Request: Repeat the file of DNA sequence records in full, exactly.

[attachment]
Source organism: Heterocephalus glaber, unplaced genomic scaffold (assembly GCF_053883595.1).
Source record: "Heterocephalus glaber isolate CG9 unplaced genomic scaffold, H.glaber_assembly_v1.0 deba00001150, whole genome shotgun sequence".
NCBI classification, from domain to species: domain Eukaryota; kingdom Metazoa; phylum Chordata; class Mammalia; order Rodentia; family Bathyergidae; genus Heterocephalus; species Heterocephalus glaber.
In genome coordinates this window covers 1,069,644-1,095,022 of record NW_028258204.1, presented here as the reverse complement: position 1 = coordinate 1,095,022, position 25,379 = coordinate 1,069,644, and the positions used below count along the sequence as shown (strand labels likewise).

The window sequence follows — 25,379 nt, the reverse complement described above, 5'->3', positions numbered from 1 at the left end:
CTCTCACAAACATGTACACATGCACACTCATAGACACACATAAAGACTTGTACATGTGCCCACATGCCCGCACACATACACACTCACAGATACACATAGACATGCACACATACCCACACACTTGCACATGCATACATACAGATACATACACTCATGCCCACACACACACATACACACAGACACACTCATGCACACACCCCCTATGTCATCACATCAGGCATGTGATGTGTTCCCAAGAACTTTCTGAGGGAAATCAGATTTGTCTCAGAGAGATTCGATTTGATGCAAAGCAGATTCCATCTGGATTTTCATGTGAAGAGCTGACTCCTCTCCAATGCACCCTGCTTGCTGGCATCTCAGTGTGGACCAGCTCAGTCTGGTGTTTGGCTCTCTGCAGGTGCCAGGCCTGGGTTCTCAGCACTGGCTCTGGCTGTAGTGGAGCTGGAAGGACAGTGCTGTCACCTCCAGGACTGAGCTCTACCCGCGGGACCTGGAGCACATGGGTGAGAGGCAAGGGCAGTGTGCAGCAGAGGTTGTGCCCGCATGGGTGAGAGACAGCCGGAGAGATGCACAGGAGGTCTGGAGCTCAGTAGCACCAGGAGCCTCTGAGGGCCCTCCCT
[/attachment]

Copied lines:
Source organism: Heterocephalus glaber, unplaced genomic scaffold (assembly GCF_053883595.1).
Source record: "Heterocephalus glaber isolate CG9 unplaced genomic scaffold, H.glaber_assembly_v1.0 deba00001150, whole genome shotgun sequence".
NCBI classification, from domain to species: domain Eukaryota; kingdom Metazoa; phylum Chordata; class Mammalia; order Rodentia; family Bathyergidae; genus Heterocephalus; species Heterocephalus glaber.
In genome coordinates this window covers 1,069,644-1,095,022 of record NW_028258204.1, presented here as the reverse complement: position 1 = coordinate 1,095,022, position 25,379 = coordinate 1,069,644, and the positions used below count along the sequence as shown (strand labels likewise).

The window sequence follows — 25,379 nt, the reverse complement described above, 5'->3', positions numbered from 1 at the left end:
CTCTCACAAACATGTACACATGCACACTCATAGACACACATAAAGACTTGTACATGTGCCCACATGCCCGCACACATACACACTCACAGATACACATAGACATGCACACATACCCACACACTTGCACATGCATACATACAGATACATACACTCATGCCCACACACACACATACACACAGACACACTCATGCACACACCCCCTATGTCATCACATCAGGCATGTGATGTGTTCCCAAGAACTTTCTGAGGGAAATCAGATTTGTCTCAGAGAGATTCGATTTGATGCAAAGCAGATTCCATCTGGATTTTCATGTGAAGAGCTGACTCCTCTCCAATGCACCCTGCTTGCTGGCATCTCAGTGTGGACCAGCTCAGTCTGGTGTTTGGCTCTCTGCAGGTGCCAGGCCTGGGTTCTCAGCACTGGCTCTGGCTGTAGTGGAGCTGGAAGGACAGTGCTGTCACCTCCAGGACTGAGCTCTACCCGCGGGACCTGGAGCACATGGGTGAGAGGCAAGGGCAGTGTGCAGCAGAGGTTGTGCCCGCATGGGTGAGAGACAGCCGGAGAGATGCACAGGAGGTCTGGAGCTCAGTAGCACCAGGAGCCTCTGAGGGCCCTCCCT